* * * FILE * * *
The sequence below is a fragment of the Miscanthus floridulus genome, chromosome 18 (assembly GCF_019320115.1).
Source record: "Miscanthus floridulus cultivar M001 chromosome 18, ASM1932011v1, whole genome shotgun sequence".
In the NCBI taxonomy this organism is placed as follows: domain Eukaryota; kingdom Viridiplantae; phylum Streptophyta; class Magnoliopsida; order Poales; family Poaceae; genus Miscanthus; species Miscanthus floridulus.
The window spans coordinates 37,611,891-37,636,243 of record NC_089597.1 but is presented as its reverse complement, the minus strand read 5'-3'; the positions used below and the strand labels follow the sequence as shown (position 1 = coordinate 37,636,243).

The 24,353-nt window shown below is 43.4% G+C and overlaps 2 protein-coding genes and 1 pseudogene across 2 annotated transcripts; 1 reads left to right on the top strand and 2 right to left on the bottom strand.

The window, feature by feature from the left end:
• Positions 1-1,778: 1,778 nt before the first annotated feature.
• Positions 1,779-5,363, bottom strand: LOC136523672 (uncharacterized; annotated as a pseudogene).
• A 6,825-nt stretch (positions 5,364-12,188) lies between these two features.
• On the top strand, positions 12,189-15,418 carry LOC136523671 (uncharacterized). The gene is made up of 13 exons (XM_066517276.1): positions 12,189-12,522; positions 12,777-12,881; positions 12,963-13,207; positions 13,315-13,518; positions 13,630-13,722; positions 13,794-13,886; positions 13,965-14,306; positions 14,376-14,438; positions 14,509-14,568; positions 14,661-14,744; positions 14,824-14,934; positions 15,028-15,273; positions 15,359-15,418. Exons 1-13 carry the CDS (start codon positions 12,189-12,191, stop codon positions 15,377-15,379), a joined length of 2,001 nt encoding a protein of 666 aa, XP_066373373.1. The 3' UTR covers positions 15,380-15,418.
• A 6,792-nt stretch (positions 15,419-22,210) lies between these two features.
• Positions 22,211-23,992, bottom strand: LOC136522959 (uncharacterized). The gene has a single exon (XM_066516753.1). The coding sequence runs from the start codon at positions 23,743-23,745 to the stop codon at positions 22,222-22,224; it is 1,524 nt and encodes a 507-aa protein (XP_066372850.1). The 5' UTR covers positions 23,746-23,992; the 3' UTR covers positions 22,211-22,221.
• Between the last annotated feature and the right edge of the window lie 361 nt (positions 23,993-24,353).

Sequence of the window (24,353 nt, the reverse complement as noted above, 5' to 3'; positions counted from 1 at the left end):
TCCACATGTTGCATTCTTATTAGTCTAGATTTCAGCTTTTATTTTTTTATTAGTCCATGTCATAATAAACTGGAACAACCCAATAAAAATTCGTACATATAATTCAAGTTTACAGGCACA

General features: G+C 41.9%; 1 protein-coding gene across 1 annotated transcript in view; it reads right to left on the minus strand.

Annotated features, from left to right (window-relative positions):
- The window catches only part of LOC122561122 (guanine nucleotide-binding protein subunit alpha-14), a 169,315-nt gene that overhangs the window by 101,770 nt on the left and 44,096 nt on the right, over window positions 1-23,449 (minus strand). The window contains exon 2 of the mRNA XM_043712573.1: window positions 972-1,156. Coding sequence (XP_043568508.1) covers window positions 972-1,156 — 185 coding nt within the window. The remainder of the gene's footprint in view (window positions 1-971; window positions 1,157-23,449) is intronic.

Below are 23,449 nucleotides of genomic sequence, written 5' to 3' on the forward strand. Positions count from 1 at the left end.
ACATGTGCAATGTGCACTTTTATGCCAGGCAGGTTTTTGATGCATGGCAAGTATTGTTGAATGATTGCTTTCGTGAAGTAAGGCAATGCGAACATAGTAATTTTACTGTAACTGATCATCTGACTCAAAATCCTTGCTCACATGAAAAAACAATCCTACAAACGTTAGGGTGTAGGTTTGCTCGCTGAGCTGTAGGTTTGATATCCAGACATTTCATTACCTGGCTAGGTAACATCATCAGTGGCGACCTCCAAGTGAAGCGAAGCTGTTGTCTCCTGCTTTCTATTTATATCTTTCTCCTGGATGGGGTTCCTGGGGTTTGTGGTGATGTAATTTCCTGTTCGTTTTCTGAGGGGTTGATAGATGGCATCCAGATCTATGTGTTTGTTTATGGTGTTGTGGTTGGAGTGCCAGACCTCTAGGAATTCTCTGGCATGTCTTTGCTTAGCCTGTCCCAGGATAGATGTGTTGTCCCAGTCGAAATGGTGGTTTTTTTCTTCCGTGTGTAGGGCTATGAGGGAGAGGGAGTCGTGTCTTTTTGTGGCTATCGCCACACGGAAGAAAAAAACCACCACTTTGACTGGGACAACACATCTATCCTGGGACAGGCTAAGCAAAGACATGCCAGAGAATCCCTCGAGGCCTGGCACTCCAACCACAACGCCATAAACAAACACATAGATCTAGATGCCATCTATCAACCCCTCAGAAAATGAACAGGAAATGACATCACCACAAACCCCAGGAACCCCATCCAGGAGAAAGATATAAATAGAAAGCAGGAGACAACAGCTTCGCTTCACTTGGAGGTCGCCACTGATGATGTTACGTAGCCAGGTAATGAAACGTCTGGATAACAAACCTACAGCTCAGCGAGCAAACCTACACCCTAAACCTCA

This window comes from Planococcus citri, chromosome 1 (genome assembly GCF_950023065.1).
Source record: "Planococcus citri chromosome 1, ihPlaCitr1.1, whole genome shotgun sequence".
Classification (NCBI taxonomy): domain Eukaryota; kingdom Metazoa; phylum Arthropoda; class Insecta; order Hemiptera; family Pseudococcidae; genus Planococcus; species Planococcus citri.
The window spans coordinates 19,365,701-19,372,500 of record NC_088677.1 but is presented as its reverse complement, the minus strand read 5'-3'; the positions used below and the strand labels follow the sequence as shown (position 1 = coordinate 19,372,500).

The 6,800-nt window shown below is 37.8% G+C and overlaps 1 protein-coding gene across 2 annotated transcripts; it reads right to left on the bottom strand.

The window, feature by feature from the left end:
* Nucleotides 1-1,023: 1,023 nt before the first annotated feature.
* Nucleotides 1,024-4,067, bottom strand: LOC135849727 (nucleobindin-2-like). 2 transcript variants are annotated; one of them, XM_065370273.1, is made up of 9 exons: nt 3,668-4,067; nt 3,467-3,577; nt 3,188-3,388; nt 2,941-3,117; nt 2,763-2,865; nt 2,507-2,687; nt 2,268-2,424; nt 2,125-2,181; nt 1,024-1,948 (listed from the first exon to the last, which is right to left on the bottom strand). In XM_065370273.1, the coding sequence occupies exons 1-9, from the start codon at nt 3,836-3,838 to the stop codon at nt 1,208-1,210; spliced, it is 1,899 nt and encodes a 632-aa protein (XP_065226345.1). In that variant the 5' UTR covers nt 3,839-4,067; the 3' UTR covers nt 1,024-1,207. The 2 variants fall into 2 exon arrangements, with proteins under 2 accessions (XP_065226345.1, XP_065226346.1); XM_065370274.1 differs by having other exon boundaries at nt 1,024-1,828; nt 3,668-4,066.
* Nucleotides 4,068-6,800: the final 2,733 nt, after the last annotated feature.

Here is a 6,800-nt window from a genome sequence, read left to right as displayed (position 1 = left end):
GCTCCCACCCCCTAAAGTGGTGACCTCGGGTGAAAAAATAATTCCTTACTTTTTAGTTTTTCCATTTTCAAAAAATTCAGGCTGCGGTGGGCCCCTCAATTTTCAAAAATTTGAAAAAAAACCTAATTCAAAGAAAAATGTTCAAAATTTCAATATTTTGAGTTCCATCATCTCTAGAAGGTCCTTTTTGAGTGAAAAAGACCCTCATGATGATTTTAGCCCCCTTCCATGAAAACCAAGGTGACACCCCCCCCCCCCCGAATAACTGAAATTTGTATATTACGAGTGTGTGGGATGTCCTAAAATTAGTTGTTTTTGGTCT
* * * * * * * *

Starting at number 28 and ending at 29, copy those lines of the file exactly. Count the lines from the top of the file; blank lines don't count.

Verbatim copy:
* Nucleotides 1,024-4,067, bottom strand: LOC135849727 (nucleobindin-2-like). 2 transcript variants are annotated; one of them, XM_065370273.1, is made up of 9 exons: nt 3,668-4,067; nt 3,467-3,577; nt 3,188-3,388; nt 2,941-3,117; nt 2,763-2,865; nt 2,507-2,687; nt 2,268-2,424; nt 2,125-2,181; nt 1,024-1,948 (listed from the first exon to the last, which is right to left on the bottom strand). In XM_065370273.1, the coding sequence occupies exons 1-9, from the start codon at nt 3,836-3,838 to the stop codon at nt 1,208-1,210; spliced, it is 1,899 nt and encodes a 632-aa protein (XP_065226345.1). In that variant the 5' UTR covers nt 3,839-4,067; the 3' UTR covers nt 1,024-1,207. The 2 variants fall into 2 exon arrangements, with proteins under 2 accessions (XP_065226345.1, XP_065226346.1); XM_065370274.1 differs by having other exon boundaries at nt 1,024-1,828; nt 3,668-4,066.
* Nucleotides 4,068-6,800: the final 2,733 nt, after the last annotated feature.